They also, apparently, did not know about the role of a metaphor in English grammar, though Smith did. Smith taught Rhetoric each year from 1748 (his public lectures in Edinburgh to 1751 and at Glasgow University from 1751-64). We also have a set of student lecture notes for 1762, which were found in a house-clearance sale in Aberdeen in 1958 and published as Adam Smith, ‘Lectures in Rhetoric and Belles Lettres’ in 1983. Lecture 6 is devoted to metaphors and figures of speech. On page 29 he defines a metaphor as: “describing in a more striking and interesting manner its object”. Clearly, concerns about the security of an investor’s capital (the object) are brilliantly described in a “more striking and interesting manner” by the metaphor of “an invisible hand” leading the investor to act in this manner because of his “insecurity”. Everybody remembers the metaphor, but few – too few – remember, or even recognise its object, namely their insecurity, mentioned 6 times by Smith in the paragraphs leading to the metaphor of "an invisible hand".
Smith never claimed, or mentioned the “invisible hand” as “govern[ing] market transactions,” or “function[ing] as a regulator of self-interests” that “ simultaneously promotes economic growth and well-being”. That is pure fiction. Respectfully, Christine Free should read Smith’s original 1759 and 1776 texts rather than rely of second- or third-hand reports by Werhane (2006), Keller (2007), Younkins (2011), and Jennings 2004, and many others since the 1940s. She should also read the authoritative analysis of the modern ‘invisible-hand’ phenomenon by Warren Samuels, “Erasing the Invisible Hand: essays on an elusive and misused concept in economics”, 2011, Cambridge University Press, to locate the ideological source of the errors she relies on and about Smith’s innocent role in the modern “invisible hand” myth.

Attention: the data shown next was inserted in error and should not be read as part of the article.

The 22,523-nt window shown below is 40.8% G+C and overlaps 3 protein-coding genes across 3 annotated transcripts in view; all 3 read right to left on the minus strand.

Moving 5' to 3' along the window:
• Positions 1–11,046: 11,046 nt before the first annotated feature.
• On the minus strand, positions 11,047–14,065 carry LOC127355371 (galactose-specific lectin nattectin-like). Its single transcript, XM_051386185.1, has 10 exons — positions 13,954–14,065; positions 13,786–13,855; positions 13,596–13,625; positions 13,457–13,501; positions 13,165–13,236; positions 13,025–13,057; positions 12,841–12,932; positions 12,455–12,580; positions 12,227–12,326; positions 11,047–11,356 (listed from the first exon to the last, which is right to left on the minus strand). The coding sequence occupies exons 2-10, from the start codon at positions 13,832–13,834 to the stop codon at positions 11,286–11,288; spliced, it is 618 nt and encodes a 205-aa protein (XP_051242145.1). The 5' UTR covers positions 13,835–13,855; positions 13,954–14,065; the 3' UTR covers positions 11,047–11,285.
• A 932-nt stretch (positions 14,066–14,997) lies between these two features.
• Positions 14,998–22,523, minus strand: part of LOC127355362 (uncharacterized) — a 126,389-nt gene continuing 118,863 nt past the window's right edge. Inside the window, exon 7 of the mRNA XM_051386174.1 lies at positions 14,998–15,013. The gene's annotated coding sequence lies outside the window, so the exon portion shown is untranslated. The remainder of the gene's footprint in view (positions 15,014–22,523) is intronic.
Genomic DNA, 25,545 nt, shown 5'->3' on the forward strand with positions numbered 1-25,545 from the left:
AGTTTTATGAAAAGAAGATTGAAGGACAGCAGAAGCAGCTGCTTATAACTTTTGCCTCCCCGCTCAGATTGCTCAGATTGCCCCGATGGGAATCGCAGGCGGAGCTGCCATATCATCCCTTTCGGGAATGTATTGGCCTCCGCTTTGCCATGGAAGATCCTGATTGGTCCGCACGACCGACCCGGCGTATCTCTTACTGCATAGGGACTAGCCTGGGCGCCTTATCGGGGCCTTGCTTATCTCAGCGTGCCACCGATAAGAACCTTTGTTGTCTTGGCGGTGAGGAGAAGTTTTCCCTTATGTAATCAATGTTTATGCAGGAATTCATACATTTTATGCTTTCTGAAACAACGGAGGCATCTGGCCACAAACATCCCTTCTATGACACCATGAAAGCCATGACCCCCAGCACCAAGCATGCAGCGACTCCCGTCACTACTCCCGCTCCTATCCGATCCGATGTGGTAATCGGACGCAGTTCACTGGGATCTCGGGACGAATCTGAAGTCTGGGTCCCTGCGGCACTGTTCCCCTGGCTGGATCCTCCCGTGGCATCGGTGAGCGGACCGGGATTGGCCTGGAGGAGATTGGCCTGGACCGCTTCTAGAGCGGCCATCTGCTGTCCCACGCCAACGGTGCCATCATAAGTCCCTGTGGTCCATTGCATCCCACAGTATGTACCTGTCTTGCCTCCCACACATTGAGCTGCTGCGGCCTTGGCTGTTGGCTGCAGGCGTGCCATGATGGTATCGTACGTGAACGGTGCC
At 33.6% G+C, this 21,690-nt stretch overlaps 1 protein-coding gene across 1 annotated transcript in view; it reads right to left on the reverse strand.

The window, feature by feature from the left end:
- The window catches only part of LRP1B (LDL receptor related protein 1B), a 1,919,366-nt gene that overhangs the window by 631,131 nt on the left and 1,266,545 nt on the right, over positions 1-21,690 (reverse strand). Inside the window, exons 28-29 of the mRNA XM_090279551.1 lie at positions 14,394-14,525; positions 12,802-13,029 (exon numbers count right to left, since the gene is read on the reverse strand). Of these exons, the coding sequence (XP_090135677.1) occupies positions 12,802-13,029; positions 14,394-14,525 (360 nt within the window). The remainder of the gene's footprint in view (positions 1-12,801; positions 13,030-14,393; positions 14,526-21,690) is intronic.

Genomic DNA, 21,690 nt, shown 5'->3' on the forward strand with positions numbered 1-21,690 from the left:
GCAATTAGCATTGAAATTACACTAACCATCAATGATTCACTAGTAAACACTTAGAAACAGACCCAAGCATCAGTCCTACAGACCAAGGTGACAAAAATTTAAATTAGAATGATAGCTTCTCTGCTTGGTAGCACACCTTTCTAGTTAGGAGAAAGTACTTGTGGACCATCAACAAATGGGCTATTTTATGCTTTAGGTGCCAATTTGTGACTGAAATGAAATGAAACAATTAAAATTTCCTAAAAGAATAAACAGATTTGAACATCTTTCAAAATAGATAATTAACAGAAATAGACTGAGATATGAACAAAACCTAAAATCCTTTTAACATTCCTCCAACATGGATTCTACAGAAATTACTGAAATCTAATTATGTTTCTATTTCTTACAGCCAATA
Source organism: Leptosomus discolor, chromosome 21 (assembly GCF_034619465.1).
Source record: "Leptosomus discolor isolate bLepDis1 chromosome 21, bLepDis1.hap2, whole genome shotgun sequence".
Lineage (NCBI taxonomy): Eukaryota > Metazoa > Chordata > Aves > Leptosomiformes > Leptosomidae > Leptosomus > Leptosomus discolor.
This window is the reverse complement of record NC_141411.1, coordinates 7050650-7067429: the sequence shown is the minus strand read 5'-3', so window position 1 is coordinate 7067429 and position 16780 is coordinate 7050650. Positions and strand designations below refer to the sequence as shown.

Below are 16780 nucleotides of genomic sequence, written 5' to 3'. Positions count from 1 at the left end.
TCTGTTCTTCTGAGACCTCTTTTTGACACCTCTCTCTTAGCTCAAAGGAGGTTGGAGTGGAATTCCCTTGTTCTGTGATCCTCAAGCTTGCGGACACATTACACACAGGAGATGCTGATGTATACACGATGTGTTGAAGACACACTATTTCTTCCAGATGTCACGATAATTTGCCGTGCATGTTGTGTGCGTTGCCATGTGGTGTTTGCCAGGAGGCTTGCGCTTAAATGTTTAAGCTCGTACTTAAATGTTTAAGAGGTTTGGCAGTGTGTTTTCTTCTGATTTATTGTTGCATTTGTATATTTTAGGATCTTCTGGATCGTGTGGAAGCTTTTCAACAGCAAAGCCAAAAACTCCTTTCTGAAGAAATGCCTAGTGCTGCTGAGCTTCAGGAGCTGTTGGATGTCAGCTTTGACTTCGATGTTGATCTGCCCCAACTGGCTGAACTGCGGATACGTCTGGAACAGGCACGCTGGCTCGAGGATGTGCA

Turning to Moral Sentiments, Christine acknowledges that “What has been lost from Adam Smith to the neoclassical economists (although his ideas and theirs at first glance seem quite similar) is the basis of morality and control that he envisioned would go hand-in-hand with the markets (Keller 2007)”, (a most controversial statement) and she wriggles to maintain the “invisible hand” theory”, asserting that “it was Smith’s “invisible hand” which laid the foundation for the neoclassical economic ideology”. This is partly true, but not in the manner as she understands it. The so-called “theory” (an invented construction by neo-classical – and, sadly, also maintained by many heterodox economists) is at ”the foundation for the neoclassical economic ideology”, but it was not put there by Adam Smith! Neo-classical ideologues back-project their erroneous claims about Adam Smith by misrepresenting his texts.
Christine also misrepresents Smith in Moral Sentiments in presenting Smith’s theories of morality. The separation of an individual from all of the vast anonymous members of the human race, except for a few family and friends, is a fact of life. It is impossible to know everybody in a neighbourhood, let alone on other continents (the world and the people in it beyond Europe were virtually unknown for millennia) The power of the division of labour brought the possibility of peaceful and moral relationships, alas somewhat tarnished by actual experiences of European violence, though, hopefully, not excluded as a more peaceful relationship in the very long run.
However, Christine misreads the old canard that Smith stated in Moral Sentiments that “a man would ultimately have more distress over the loss of a finger than hearing the loss of millions of lives in some distant land”. This is not a quotation from Mortal Sentiments; it is a misleading summary of what the 1759 passage actually said. I suggest that Christine reads it again. It is an easy mistake to misread Smith here (I did, until Sandra Peart, Dean at Richmond University in Virginia, kindly pointed out my error). Smith, after setting up the counter-point of a man preferring his little finger over the lives of “a hundred millions of millions of his [Chinese] brethren”, then excoriates (to put it mildly) any person who actually acts in that manner, his language unrestrained, and his moral tone deafening (Moral Sentiments, Book III, chapter 3.5. para 4: 136-7). Remember, Smith was teaching young teenage boys and used such devices to maintain their attention.
Readers of Adam Smith do best by paying attention to what he says, unadorned with modern interpretations and inventions.
Labels: Adam Smith Use of Invisible Hand metaphor, Rhetoric